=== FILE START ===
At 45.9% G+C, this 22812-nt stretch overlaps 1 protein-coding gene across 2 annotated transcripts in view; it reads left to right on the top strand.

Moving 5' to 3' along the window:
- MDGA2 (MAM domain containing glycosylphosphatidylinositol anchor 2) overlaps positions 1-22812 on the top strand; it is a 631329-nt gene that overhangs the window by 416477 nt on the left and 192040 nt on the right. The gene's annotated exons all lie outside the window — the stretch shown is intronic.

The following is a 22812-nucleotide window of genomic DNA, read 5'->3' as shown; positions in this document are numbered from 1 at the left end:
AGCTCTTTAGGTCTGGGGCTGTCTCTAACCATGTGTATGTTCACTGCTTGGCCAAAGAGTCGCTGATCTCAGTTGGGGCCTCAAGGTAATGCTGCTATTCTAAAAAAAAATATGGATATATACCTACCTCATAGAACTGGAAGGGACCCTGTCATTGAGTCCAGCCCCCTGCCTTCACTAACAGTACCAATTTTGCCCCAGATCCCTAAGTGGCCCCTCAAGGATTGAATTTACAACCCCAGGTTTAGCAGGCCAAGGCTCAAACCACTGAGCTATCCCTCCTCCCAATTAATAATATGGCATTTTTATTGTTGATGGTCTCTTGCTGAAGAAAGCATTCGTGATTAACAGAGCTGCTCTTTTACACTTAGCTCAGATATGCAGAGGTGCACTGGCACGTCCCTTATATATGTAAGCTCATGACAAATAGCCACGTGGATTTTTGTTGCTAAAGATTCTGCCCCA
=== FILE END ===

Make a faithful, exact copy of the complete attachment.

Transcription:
At 45.9% G+C, this 22812-nt stretch overlaps 1 protein-coding gene across 2 annotated transcripts in view; it reads left to right on the top strand.

Moving 5' to 3' along the window:
- MDGA2 (MAM domain containing glycosylphosphatidylinositol anchor 2) overlaps positions 1-22812 on the top strand; it is a 631329-nt gene that overhangs the window by 416477 nt on the left and 192040 nt on the right. The gene's annotated exons all lie outside the window — the stretch shown is intronic.

The following is a 22812-nucleotide window of genomic DNA, read 5'->3' as shown; positions in this document are numbered from 1 at the left end:
AGCTCTTTAGGTCTGGGGCTGTCTCTAACCATGTGTATGTTCACTGCTTGGCCAAAGAGTCGCTGATCTCAGTTGGGGCCTCAAGGTAATGCTGCTATTCTAAAAAAAAATATGGATATATACCTACCTCATAGAACTGGAAGGGACCCTGTCATTGAGTCCAGCCCCCTGCCTTCACTAACAGTACCAATTTTGCCCCAGATCCCTAAGTGGCCCCTCAAGGATTGAATTTACAACCCCAGGTTTAGCAGGCCAAGGCTCAAACCACTGAGCTATCCCTCCTCCCAATTAATAATATGGCATTTTTATTGTTGATGGTCTCTTGCTGAAGAAAGCATTCGTGATTAACAGAGCTGCTCTTTTACACTTAGCTCAGATATGCAGAGGTGCACTGGCACGTCCCTTATATATGTAAGCTCATGACAAATAGCCACGTGGATTTTTGTTGCTAAAGATTCTGCCCCA